E*thirteen says that they tried them all and were so disappointed with the current crop of tubeless tire sealants that they decided to formulate their own. It's called Tire Plasma, and it looks and smells a lot like Stan's. According to e*thirteen, the stuff is made from a specially formulated acrylic polymer emulsion, which is water soluble and, reportedly, much kinder to people, tires and rims than other leading brands.
Water based acrylic polymer emulsions include a large family of products, like paint, art supplies, industrial sealing products and tubeless tire sealant - which is probably why Tire Plasma smells (and looks) very much like most other tubeless tire sealants. The devil is in the details. Whether it's finely ground Unicorn Kashmir or simply sawdust, nobody's tellin' - so we are left to imagine the secret ingredients inside e*thirteen's sealing potion. Tire Plasma is sold in one-liter bottles for $17.95, in the single-serving (one MTB tire) 120ml packet reviewed here for $4.95, and in a ten-pack of single-serving containers for $39.50. e*thirteen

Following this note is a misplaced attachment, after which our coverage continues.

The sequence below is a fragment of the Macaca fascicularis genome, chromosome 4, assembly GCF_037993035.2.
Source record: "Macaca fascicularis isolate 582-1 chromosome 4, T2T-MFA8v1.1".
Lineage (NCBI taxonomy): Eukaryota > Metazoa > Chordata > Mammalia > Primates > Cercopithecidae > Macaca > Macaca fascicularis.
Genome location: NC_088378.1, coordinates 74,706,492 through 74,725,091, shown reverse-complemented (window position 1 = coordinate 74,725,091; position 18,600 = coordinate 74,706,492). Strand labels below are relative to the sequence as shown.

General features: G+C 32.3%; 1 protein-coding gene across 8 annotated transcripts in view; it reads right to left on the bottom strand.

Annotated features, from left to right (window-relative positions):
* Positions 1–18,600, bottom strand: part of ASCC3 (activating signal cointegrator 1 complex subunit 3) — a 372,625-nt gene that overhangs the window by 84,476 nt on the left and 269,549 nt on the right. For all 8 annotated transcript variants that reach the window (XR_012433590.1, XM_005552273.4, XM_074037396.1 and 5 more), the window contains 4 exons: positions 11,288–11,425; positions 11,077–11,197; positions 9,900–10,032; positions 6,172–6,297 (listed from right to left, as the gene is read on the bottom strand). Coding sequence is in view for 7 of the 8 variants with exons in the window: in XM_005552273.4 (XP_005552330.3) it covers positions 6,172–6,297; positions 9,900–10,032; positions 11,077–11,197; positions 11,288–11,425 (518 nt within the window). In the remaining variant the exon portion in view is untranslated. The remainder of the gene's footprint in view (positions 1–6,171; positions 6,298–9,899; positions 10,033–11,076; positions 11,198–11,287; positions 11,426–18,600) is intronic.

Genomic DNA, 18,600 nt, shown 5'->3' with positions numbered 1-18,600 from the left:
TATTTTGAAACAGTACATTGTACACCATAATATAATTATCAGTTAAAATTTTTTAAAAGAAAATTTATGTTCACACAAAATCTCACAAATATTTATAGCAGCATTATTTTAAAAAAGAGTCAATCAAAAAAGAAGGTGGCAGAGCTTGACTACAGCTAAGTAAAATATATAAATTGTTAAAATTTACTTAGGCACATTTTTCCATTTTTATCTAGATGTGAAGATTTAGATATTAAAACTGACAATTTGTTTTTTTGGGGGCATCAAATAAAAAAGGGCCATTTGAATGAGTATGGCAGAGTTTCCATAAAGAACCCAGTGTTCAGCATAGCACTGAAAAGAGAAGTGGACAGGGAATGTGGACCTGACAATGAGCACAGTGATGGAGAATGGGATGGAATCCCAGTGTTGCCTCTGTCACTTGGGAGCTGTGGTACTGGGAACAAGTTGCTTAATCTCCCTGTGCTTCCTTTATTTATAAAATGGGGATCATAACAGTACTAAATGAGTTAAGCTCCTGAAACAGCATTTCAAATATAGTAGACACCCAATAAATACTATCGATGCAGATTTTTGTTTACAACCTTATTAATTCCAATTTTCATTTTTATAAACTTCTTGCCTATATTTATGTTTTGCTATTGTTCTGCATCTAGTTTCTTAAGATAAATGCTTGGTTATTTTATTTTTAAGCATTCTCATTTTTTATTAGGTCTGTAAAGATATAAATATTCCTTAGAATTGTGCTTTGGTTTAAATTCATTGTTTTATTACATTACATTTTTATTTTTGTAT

Well, there's a lot to like about Tire Plasma, The single-serving package is going to be emptied into one tire by most users, but if you are the gravel-grinding type, the package is resealable, so you can save some for a second tire. Other than that, e*thirteen's tubeless sealant seems like any other in every way. To discover whether it was better than regular Stan's, I poked holes in identical 2.3-inch tires at 26psi with a four-millimeter Allen wrench (e*thirteen's literature states that it will seal holes up to 4mm). Well, OK then - Tire Plasma had the hole sealed in three revolutions, but so did Stan's. I'll give the decision to e*thirteen, though, because there was slightly more dribble from the Stan's tire. Tire Plasma, like Stan's, doesn't produce the thick, rubbery film that Orange brand sealant leaves (and the occasional congealed wad on the bottom when the tire is left standing too long). While some riders believe that lots of gack inside their tires is a good thing, I prefer that my tire sealant remains liquid until it finds a puncture, which, so far, seems to be the case with e*thirteen's formula.